Bob Clark: Mine a Pandora’s box
I thought the role of county supervisors was to work for the benefits of residents. As I get older I find that I have misunderstood a lot of things. Despite a higher than average IQ, a degree from a major university, and almost 50 years of successful business experience, I am surprised when I find something I have been pretty confident about ends up not being true.
So is the case with the county’s consideration of an application by Rise Gold to reopen the Idaho Maryland Mine.
Since I live around the corner from the Brunswick mine site and will be impacted by a reopening, I have tried to educate myself about the possible reopening. One of the first things I did was to contact Matt Kelly in the county’s planning department and ask him for a copy of the county’s economic impact analysis. (Many of you have found Matt to be a good, responsive resource as I have.) Matt told me that such a study was not required, does not exist, and that none is planned.
I’m assuming Rise Gold has considered the costs and benefits to them. For some reason, however, the county hasn’t concluded they should do the same for us.
Knowing that the three most important factors in real estate values are location, location, and location, I wondered what the impact might be on my home value if all of a sudden it was close to an operating mine. Knowing that our local real estate agents do all of the Grass Valley real estate transactions and that they are the foremost experts on Grass Valley real estate, I called the person who does the largest volume of transactions and has for years.
When I asked for their professional assessment of what would happen if the mine reopened, they didn’t hesitate.
“Your home value and that of all your neighbors will drop by $50,000 to $100,00.”
Still in a bit of shock, I called another high volume agent, and another, and another, and another, and another …. They all 100% agreed: Property values would decline. I went online to see if I could find any fact-based study of what actually happened in another case where a mine was opened in a residential area.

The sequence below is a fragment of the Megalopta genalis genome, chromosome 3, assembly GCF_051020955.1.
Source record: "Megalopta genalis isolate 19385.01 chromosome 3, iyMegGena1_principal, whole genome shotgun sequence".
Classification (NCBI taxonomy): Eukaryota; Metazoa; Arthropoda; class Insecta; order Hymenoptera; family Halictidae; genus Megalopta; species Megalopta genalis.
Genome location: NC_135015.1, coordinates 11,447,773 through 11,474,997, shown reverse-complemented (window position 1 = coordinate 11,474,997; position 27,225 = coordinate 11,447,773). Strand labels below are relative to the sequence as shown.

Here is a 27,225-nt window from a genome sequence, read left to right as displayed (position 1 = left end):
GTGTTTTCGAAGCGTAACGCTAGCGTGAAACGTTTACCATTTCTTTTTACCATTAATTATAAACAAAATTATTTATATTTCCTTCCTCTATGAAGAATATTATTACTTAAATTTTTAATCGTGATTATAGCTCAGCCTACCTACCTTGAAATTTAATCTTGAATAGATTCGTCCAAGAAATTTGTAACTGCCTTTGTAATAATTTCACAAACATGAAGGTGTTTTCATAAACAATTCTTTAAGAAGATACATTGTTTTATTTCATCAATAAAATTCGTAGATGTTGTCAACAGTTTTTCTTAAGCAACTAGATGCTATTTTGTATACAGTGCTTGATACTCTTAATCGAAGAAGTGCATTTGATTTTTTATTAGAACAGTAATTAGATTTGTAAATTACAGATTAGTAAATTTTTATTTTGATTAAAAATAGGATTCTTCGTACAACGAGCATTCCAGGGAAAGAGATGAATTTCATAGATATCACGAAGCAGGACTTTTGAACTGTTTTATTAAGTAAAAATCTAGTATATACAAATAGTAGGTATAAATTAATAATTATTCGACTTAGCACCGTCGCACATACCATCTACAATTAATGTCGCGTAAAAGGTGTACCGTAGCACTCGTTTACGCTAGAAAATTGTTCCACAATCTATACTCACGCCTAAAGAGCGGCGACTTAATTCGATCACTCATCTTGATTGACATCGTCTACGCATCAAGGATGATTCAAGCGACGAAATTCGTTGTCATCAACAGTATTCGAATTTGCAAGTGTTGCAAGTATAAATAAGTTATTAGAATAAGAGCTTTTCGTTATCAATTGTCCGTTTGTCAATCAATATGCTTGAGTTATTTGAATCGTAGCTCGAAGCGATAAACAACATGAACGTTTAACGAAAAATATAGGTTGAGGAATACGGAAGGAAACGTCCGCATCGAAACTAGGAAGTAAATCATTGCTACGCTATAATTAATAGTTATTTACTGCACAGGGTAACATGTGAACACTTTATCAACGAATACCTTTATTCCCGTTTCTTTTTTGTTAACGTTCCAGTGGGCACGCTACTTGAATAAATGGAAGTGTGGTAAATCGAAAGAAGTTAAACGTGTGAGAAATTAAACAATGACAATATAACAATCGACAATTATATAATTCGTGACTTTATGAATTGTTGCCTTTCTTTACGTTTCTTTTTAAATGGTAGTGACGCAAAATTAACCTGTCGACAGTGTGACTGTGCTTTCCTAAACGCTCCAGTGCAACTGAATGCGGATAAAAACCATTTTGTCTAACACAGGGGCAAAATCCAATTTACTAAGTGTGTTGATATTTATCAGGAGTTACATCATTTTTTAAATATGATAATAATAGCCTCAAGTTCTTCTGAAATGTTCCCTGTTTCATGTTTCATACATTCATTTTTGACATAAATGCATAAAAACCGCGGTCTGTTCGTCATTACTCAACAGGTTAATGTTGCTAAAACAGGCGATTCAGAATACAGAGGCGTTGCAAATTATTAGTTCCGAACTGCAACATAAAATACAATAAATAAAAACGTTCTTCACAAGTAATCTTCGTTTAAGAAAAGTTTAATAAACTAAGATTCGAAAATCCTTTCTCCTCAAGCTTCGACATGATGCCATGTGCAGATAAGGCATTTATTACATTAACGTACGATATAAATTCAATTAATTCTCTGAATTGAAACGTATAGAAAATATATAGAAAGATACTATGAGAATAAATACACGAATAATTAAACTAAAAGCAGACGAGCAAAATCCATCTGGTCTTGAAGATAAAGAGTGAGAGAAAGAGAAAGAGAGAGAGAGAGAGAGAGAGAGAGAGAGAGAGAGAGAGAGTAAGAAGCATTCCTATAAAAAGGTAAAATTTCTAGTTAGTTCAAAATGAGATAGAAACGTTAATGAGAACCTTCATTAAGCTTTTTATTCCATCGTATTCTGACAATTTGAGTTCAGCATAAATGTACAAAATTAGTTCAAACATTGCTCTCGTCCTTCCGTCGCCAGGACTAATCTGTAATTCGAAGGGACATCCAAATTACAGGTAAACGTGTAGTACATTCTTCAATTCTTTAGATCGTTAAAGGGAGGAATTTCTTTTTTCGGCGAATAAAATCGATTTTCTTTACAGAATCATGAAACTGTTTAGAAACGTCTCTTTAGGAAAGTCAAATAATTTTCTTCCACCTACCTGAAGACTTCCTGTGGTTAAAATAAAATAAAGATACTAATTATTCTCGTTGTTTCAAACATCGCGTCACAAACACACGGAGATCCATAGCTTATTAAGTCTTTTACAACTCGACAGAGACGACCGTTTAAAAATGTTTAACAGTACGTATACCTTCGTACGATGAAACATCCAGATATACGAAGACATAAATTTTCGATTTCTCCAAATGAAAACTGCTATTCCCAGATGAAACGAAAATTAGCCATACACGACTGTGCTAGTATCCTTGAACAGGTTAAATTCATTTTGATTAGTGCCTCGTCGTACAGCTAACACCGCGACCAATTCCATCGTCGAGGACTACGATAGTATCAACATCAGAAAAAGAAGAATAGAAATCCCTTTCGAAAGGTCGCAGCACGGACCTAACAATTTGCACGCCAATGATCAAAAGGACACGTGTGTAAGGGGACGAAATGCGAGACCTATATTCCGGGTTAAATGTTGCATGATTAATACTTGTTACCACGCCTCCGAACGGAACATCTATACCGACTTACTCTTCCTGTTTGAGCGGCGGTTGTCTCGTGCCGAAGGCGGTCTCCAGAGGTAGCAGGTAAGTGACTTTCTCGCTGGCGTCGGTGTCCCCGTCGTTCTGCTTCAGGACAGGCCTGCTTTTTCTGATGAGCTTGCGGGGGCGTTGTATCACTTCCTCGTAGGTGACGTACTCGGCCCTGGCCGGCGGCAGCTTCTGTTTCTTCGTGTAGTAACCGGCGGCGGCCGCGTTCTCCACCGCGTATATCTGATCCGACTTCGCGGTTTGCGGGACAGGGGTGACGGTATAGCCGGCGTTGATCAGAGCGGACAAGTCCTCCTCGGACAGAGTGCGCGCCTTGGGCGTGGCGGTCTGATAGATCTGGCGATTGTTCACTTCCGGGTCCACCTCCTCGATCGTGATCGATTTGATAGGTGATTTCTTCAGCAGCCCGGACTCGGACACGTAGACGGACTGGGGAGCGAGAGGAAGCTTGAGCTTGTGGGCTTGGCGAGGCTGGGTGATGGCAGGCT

After much searching, I found a study done by two PhDs at the University of Minnesota. I called them and they sent me a copy of their study. What they found, based on actual property sales over a nine-year period, was that properties within a one-mile radius of the mine site dropped 20%. But wait, they found that values dropped for up to a 7-mile radius, though less so, as the property was further from the mine site.
That’s all of Grass Valley. Did the county supervisors just not know? I had to tell them, so I did. Just properties within one mile of the Brunswick site could drop tens of millions of dollars. So what did they say?
“That’s just speculation.”
Speculation? This is what our local experts are telling us. Does it matter whether it drops 20%, or 10%, or 5%? Shouldn’t any decline be mitigated, or at least considered? Are my neighbors and I just supposed to swallow hard? Are you?
You may not live next to the mine site, but you’re crazy if you think it won’t impact you.
I know the county is doing an Environmental Impact Report. I also know the Rise-paid “outside experts” will conclude that everything can be mitigated, leaving us to battle them issue by issue. I was told by the county’s legal counsel that the supervisors couldn’t intervene, as “they have to be the unbiased judge and jury.” Doesn’t serving the best interests of residents apply at all?
Shouldn’t the economic impact of any project be required whether there is any required procedure to do so or not? Every business does one. Would Supervisor Dan Miller start building a new store without considering the costs and benefit? I don’t think Dan is that stupid. Don’t most of us consider the cost and impact of a major purchase like buying a car? Of course we do, we’re not that stupid or irresponsible.
What is the role of our county supervisors if not to look out for our best interests? Failure for them to do so only leaves three explanations to me: personal interest, total disregard of their duties, or just plain stupid. Take your choice. Any of them makes them unfit to serve the office we have elected them to serve, and we need to get rid of them.
If we all just sit and let it happen, it will. If it does, I guess I’ll have to tell my family that good old Dad didn’t understand that people don’t really care about their pocketbooks and by the way, your inheritance will be $100,000 or more less than expected.
Are we all that stupid?
Bob Clark lives in Grass Valley.
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